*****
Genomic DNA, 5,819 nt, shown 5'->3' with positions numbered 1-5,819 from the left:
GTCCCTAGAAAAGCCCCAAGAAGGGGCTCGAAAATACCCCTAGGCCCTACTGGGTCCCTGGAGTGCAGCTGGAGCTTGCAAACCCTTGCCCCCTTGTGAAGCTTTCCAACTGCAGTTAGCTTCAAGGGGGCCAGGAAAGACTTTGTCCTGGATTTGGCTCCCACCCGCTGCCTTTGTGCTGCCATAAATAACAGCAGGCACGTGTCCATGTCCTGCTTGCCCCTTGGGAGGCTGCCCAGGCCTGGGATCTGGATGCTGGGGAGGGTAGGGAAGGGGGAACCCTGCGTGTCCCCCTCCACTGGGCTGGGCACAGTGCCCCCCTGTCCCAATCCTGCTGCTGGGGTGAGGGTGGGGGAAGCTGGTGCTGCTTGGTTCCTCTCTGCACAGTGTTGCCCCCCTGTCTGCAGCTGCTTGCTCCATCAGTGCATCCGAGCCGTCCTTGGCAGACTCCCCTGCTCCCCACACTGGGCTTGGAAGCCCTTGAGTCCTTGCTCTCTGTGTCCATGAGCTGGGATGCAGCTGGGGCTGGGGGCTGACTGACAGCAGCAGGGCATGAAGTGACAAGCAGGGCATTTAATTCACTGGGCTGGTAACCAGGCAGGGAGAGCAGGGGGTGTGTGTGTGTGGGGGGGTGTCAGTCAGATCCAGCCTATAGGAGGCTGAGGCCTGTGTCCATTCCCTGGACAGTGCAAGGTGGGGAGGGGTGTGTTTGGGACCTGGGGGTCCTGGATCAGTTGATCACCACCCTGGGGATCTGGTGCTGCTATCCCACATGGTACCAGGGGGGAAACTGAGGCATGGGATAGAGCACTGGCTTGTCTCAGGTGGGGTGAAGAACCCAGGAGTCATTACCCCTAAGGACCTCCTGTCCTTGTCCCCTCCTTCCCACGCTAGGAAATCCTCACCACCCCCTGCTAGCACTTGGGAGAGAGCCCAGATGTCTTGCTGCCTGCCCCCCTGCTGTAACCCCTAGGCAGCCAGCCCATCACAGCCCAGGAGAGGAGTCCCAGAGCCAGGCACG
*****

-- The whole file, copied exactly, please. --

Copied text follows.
Genomic DNA, 5,819 nt, shown 5'->3' with positions numbered 1-5,819 from the left:
GTCCCTAGAAAAGCCCCAAGAAGGGGCTCGAAAATACCCCTAGGCCCTACTGGGTCCCTGGAGTGCAGCTGGAGCTTGCAAACCCTTGCCCCCTTGTGAAGCTTTCCAACTGCAGTTAGCTTCAAGGGGGCCAGGAAAGACTTTGTCCTGGATTTGGCTCCCACCCGCTGCCTTTGTGCTGCCATAAATAACAGCAGGCACGTGTCCATGTCCTGCTTGCCCCTTGGGAGGCTGCCCAGGCCTGGGATCTGGATGCTGGGGAGGGTAGGGAAGGGGGAACCCTGCGTGTCCCCCTCCACTGGGCTGGGCACAGTGCCCCCCTGTCCCAATCCTGCTGCTGGGGTGAGGGTGGGGGAAGCTGGTGCTGCTTGGTTCCTCTCTGCACAGTGTTGCCCCCCTGTCTGCAGCTGCTTGCTCCATCAGTGCATCCGAGCCGTCCTTGGCAGACTCCCCTGCTCCCCACACTGGGCTTGGAAGCCCTTGAGTCCTTGCTCTCTGTGTCCATGAGCTGGGATGCAGCTGGGGCTGGGGGCTGACTGACAGCAGCAGGGCATGAAGTGACAAGCAGGGCATTTAATTCACTGGGCTGGTAACCAGGCAGGGAGAGCAGGGGGTGTGTGTGTGTGGGGGGGTGTCAGTCAGATCCAGCCTATAGGAGGCTGAGGCCTGTGTCCATTCCCTGGACAGTGCAAGGTGGGGAGGGGTGTGTTTGGGACCTGGGGGTCCTGGATCAGTTGATCACCACCCTGGGGATCTGGTGCTGCTATCCCACATGGTACCAGGGGGGAAACTGAGGCATGGGATAGAGCACTGGCTTGTCTCAGGTGGGGTGAAGAACCCAGGAGTCATTACCCCTAAGGACCTCCTGTCCTTGTCCCCTCCTTCCCACGCTAGGAAATCCTCACCACCCCCTGCTAGCACTTGGGAGAGAGCCCAGATGTCTTGCTGCCTGCCCCCCTGCTGTAACCCCTAGGCAGCCAGCCCATCACAGCCCAGGAGAGGAGTCCCAGAGCCAGGCACG